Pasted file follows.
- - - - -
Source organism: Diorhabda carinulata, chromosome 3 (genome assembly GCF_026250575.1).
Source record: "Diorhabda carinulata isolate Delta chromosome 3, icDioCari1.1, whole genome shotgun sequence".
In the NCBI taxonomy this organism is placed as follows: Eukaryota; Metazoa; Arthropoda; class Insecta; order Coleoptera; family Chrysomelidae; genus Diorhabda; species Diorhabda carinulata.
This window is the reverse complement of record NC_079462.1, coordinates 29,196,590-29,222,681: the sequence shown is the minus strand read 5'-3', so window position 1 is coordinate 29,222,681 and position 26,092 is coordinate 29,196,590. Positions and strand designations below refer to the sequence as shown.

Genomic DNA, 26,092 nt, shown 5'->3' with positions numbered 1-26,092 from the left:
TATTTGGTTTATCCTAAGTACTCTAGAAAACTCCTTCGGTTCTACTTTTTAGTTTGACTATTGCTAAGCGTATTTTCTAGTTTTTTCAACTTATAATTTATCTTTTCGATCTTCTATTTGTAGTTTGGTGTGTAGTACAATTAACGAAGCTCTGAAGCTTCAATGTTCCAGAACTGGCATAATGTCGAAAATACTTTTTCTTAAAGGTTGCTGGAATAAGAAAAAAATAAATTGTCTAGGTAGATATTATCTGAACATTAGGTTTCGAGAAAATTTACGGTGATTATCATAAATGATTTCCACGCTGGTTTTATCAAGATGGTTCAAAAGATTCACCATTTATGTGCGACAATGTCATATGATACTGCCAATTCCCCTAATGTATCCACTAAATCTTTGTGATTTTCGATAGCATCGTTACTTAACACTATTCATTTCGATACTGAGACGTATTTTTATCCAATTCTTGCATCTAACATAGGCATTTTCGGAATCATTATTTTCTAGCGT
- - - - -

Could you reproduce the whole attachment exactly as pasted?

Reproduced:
Source organism: Diorhabda carinulata, chromosome 3 (genome assembly GCF_026250575.1).
Source record: "Diorhabda carinulata isolate Delta chromosome 3, icDioCari1.1, whole genome shotgun sequence".
In the NCBI taxonomy this organism is placed as follows: Eukaryota; Metazoa; Arthropoda; class Insecta; order Coleoptera; family Chrysomelidae; genus Diorhabda; species Diorhabda carinulata.
This window is the reverse complement of record NC_079462.1, coordinates 29,196,590-29,222,681: the sequence shown is the minus strand read 5'-3', so window position 1 is coordinate 29,222,681 and position 26,092 is coordinate 29,196,590. Positions and strand designations below refer to the sequence as shown.

Genomic DNA, 26,092 nt, shown 5'->3' with positions numbered 1-26,092 from the left:
TATTTGGTTTATCCTAAGTACTCTAGAAAACTCCTTCGGTTCTACTTTTTAGTTTGACTATTGCTAAGCGTATTTTCTAGTTTTTTCAACTTATAATTTATCTTTTCGATCTTCTATTTGTAGTTTGGTGTGTAGTACAATTAACGAAGCTCTGAAGCTTCAATGTTCCAGAACTGGCATAATGTCGAAAATACTTTTTCTTAAAGGTTGCTGGAATAAGAAAAAAATAAATTGTCTAGGTAGATATTATCTGAACATTAGGTTTCGAGAAAATTTACGGTGATTATCATAAATGATTTCCACGCTGGTTTTATCAAGATGGTTCAAAAGATTCACCATTTATGTGCGACAATGTCATATGATACTGCCAATTCCCCTAATGTATCCACTAAATCTTTGTGATTTTCGATAGCATCGTTACTTAACACTATTCATTTCGATACTGAGACGTATTTTTATCCAATTCTTGCATCTAACATAGGCATTTTCGGAATCATTATTTTCTAGCGT